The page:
Frogs and toads (Anura) are one of three main groups of amphibians, the other two being newts and salamanders and caecilians. There are about 4,380 species of frogs and toads, making the Order Anura the most diverse of all the amphibian groups. More than 80 percent of all frogs and toads occur in the tropics. Frogs and toads inhabit a wide range of habitats including deserts, mountains, forests, and savannas.
Frogs and toads are easily distinguished from other amphibians because they have no tail, a large head with large eyes, and most importantly, they have long, powerful hind legs that are in many species fine-tuned for jumping. The backbone of frogs and toads usually consists of 12 or fewer bones. That of newts and salamanders has between 30 and 100, while caecilians can have as many as 250 bones in their backbone.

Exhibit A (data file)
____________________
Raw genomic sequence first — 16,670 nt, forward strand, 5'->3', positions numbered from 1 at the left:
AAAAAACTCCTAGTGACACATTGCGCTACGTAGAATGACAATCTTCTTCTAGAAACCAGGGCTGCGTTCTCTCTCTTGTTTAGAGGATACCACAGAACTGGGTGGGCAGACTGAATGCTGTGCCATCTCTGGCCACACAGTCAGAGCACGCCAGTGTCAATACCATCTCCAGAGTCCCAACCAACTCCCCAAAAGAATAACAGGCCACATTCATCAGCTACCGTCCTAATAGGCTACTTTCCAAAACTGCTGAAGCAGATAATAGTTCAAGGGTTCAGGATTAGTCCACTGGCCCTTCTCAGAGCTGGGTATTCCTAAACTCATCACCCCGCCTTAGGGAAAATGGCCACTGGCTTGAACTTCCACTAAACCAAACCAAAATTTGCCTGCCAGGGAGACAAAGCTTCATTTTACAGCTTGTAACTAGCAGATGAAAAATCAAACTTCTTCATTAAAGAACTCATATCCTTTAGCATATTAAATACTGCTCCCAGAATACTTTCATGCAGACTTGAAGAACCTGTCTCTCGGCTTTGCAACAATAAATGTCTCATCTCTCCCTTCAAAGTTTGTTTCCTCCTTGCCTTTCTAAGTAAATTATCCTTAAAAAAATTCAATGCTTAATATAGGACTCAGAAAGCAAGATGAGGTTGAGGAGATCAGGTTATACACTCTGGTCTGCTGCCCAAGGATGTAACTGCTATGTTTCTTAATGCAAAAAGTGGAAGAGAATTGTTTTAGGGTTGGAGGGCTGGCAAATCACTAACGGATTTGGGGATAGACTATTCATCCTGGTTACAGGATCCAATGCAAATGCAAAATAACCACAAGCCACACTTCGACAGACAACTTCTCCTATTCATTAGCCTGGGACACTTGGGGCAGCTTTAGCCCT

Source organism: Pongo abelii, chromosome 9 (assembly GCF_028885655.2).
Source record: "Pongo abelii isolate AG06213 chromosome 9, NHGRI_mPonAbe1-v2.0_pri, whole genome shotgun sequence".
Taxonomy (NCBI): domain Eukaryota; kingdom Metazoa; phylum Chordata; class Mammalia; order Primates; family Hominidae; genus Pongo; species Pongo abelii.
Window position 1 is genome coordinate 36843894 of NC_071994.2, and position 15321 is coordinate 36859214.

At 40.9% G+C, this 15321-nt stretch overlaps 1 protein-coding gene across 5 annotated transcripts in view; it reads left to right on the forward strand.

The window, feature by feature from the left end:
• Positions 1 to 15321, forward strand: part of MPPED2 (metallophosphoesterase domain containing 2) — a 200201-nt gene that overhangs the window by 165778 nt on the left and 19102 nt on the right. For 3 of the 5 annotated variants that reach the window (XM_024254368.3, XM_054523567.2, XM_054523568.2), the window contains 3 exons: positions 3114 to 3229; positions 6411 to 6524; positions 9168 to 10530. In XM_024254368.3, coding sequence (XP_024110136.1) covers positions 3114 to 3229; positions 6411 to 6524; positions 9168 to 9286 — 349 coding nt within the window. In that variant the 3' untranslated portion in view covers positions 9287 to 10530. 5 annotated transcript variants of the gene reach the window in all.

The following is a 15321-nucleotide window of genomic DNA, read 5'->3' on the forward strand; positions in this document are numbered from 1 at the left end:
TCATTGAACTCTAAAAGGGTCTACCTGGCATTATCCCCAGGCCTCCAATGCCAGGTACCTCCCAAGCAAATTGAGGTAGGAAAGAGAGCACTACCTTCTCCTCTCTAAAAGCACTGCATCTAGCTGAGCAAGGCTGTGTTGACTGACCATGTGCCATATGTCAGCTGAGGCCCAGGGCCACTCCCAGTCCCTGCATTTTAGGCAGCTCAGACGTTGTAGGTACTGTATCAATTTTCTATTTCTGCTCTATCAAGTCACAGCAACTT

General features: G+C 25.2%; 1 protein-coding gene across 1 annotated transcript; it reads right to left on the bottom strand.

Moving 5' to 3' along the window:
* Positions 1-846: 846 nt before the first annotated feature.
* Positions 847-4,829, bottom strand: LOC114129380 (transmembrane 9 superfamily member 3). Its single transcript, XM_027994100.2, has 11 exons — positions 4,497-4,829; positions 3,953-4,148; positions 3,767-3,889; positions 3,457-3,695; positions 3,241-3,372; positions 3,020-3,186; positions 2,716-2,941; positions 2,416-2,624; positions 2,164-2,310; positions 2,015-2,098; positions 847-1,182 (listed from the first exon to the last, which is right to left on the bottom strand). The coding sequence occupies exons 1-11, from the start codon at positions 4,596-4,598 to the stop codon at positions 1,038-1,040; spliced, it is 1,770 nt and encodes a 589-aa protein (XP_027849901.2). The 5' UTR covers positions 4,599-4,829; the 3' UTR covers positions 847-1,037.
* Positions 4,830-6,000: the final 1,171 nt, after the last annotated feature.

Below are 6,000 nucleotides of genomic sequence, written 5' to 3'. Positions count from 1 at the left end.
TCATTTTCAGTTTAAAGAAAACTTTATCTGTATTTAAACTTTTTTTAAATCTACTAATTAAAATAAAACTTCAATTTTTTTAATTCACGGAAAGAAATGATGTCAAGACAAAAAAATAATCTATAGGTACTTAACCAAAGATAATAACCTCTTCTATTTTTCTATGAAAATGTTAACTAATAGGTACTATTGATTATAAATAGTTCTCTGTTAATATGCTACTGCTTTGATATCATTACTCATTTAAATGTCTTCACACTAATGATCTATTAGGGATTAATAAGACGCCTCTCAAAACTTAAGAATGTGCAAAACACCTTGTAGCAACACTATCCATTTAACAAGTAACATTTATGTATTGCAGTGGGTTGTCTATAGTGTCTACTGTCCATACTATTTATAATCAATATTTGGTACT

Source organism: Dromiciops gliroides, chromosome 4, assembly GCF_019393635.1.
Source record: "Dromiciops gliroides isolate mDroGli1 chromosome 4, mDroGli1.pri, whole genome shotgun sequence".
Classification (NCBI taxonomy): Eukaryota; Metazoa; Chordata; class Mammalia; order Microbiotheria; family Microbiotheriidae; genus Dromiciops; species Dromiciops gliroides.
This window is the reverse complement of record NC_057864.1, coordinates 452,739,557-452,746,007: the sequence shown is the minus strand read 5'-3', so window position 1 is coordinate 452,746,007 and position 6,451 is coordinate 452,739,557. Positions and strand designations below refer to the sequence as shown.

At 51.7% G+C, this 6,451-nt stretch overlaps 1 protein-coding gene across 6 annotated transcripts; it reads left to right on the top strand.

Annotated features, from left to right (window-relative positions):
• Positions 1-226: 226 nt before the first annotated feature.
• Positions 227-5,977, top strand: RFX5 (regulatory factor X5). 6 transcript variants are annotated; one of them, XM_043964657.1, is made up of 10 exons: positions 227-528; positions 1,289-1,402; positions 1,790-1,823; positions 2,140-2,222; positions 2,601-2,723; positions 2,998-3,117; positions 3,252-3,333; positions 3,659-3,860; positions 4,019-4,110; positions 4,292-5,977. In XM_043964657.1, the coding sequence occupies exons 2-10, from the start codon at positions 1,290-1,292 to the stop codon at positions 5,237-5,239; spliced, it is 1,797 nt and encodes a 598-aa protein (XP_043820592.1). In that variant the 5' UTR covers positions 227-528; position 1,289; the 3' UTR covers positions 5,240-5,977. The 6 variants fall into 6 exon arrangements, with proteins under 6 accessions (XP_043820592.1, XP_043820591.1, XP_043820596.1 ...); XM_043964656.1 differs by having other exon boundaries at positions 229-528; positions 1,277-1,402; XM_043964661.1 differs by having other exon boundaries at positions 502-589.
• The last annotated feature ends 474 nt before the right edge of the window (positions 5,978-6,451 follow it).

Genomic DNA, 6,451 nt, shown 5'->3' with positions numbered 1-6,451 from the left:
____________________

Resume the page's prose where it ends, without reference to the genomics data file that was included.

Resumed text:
The terms "frog" and "toad" are informal and do not reflect any underlying taxonomic differences. In general, the term toad is used to apply to anuran species that have rough, warty skin. The term frog is used to refer to anuran species that have smooth, moist skin. These terms can be misleading though, because the definitions of the terms "frog" and "toad" vary in different parts of the world.
Frogs and toads are divided into three groups, the old frogs, middle frogs and new frogs.